For Nikhil Ghantasala, getting into the United States to study computer science was the easy part. It’s staying in the country that’s the problem.
Mr Ghantasala hails from Hyderabad, India. He has just graduated from Stevens Institute of Technology in Jersey City, New Jersey and begun working full-time for Provenir, a business software company.
But come next April, if he is not selected for an H1-B visa – which allows “highly skilled” workers to come to the US – he will have to move back to India.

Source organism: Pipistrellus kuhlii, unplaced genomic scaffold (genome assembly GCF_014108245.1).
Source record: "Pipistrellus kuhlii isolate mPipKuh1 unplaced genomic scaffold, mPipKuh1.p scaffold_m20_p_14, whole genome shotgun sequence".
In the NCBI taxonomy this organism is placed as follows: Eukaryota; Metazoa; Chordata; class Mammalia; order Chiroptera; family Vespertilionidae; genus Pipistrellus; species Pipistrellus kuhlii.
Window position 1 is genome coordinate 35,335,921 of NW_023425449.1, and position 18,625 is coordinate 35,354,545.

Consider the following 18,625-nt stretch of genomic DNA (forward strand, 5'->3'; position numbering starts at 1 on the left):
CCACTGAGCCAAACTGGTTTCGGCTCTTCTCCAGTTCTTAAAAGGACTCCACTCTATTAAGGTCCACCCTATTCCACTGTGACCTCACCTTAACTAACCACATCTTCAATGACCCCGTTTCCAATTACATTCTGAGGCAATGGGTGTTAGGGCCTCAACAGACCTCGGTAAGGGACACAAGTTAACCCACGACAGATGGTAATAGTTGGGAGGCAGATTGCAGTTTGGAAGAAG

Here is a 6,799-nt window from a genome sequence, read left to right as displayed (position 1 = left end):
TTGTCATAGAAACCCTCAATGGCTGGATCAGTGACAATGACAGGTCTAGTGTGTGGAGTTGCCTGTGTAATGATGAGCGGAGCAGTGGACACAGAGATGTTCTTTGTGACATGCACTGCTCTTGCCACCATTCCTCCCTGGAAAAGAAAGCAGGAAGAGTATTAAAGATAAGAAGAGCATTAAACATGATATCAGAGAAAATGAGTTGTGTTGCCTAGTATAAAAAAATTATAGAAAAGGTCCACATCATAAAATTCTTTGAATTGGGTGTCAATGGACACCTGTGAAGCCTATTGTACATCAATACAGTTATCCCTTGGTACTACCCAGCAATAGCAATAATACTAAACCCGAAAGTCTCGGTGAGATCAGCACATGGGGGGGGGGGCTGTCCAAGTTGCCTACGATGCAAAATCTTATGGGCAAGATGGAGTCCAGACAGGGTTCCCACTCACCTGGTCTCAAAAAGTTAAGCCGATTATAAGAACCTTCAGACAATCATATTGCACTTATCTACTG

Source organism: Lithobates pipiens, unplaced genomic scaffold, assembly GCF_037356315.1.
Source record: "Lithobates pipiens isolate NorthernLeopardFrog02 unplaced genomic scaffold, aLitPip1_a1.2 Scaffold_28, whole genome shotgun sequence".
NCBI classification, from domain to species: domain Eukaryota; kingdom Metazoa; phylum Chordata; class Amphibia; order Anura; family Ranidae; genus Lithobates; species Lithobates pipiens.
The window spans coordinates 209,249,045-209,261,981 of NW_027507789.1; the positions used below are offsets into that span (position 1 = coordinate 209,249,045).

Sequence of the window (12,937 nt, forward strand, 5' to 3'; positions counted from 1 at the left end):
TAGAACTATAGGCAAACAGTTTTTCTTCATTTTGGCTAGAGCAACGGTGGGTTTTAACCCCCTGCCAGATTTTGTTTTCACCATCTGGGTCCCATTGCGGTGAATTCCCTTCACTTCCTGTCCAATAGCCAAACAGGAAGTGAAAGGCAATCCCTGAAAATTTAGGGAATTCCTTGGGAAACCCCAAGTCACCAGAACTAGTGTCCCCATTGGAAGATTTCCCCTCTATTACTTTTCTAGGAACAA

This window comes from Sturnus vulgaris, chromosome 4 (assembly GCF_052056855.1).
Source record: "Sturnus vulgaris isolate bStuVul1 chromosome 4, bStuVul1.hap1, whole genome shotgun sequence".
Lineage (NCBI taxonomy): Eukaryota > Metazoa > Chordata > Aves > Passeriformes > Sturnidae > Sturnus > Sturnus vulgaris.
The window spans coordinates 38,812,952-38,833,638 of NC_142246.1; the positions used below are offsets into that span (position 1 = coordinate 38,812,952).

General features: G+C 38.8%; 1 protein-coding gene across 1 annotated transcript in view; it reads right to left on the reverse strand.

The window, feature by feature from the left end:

Competition for the visa is high though. Last year the quota was filled in just five days.
“I have seen most of my friends, they’ve been rejected twice,” he says. “You think, ‘oh my god, if I don’t get it what happens?’
“Then I have to go back and I don’t want to go back.”